Supreme Court Justices Express Skepticism of Claim that Health Care Mandate is a Tax

March 27, 2012

Today will be the second of three days of oral argument in the U.S. Supreme Court over the constitutionality of the health care law (PPACA or “Obamacare”). Yesterday, the Court considered whether the Anti-Injunction Act applies. That law prohibits legal challenges to taxes until they are collected, and if it applies here, it means that the health care law’s individual mandate cannot be challenged until 2014 when it is first assessed.

While I have not reviewed the transcript of yesterday’s argument (I’m preparing for congressional testimony on the topic this Thursday at 9:00 AM to the House Ways & Means Committee’s Health Subcommittee), others report that the justices were for the most part skeptical of the notion that the individual mandate is a tax and thus falls under the Anti-Injunction Act, and that this skepticism was across-the-board. Reason posted a video summarizing this which I include below.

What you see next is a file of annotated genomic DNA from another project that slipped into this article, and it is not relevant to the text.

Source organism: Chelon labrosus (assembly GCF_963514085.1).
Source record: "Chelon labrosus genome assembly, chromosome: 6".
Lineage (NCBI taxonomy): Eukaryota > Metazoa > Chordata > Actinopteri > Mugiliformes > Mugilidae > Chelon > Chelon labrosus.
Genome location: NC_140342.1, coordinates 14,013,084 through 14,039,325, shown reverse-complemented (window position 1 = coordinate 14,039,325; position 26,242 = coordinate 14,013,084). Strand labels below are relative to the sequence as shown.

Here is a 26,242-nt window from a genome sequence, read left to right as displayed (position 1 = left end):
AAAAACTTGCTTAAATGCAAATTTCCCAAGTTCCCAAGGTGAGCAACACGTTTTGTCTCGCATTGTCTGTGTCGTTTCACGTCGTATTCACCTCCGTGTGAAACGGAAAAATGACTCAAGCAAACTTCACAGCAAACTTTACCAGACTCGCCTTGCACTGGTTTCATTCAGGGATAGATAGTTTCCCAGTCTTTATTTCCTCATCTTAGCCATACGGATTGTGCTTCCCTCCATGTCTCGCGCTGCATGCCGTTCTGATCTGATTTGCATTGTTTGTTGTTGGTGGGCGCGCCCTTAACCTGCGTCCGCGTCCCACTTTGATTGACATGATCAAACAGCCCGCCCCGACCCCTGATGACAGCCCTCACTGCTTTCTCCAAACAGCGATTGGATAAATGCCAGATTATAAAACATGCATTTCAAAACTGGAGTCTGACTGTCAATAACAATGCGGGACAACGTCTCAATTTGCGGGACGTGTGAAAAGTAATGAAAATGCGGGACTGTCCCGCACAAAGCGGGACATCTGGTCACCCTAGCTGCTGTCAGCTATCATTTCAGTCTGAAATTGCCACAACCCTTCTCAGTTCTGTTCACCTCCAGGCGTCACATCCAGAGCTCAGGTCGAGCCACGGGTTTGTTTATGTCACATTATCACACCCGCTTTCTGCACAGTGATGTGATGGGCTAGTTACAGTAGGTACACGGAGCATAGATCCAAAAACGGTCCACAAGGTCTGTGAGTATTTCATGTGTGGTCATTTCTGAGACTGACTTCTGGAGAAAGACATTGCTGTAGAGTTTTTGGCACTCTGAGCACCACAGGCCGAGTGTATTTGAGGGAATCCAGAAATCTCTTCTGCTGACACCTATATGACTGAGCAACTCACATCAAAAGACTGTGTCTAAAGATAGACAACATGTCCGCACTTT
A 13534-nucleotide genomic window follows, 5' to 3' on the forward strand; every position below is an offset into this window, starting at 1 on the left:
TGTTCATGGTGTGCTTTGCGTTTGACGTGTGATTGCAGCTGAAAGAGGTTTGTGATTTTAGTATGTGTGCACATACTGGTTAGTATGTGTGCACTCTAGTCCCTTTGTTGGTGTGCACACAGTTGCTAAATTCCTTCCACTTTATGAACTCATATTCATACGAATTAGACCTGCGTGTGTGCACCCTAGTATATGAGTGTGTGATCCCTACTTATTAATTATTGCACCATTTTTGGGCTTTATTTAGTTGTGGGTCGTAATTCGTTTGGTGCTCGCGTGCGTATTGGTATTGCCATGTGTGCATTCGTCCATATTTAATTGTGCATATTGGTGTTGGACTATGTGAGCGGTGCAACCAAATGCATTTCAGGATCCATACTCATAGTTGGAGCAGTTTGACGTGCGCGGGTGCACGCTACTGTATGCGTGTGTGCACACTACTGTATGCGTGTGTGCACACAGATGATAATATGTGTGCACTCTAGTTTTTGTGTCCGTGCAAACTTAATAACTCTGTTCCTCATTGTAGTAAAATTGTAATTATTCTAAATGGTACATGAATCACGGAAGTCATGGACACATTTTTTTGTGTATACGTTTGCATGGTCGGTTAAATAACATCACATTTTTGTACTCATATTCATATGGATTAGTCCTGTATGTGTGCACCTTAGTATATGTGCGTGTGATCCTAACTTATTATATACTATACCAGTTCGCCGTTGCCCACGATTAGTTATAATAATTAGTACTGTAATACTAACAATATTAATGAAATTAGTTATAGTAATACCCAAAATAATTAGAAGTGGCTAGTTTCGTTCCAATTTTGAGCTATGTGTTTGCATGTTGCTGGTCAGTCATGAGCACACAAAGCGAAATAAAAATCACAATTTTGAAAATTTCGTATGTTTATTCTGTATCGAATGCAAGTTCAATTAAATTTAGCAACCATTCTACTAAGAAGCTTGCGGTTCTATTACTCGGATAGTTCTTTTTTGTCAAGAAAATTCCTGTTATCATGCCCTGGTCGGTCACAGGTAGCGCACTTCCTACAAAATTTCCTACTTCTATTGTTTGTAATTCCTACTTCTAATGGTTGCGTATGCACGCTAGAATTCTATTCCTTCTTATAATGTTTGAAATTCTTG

Our brief in the case argues that the individual mandate is not a tax. This is important because the Government must point to some constitutional power that justifies the mandate to purchase health insurance. Their primary argument is the power to regulate interstate commerce, but secondarily they argue their power to impose taxes. We authored our brief in the case to refute the government’s mischaracterization of the individual mandate as a tax, to explain why the definition they propose is unworkable, and to warn that an adverse ruling on this point jeopardizes important taxpayer protections and well-defined caselaw in nearly every state.

It’s refreshing to hear that the justices have already expressed skepticism of the Government’s contention that the mandate is a tax. (I should note, though, that the Government chose to make the acrobatic claim that the mandate is not a tax for purposes of the Anti-Injunction Act, but that it is a tax for purposes of the Constitution.)


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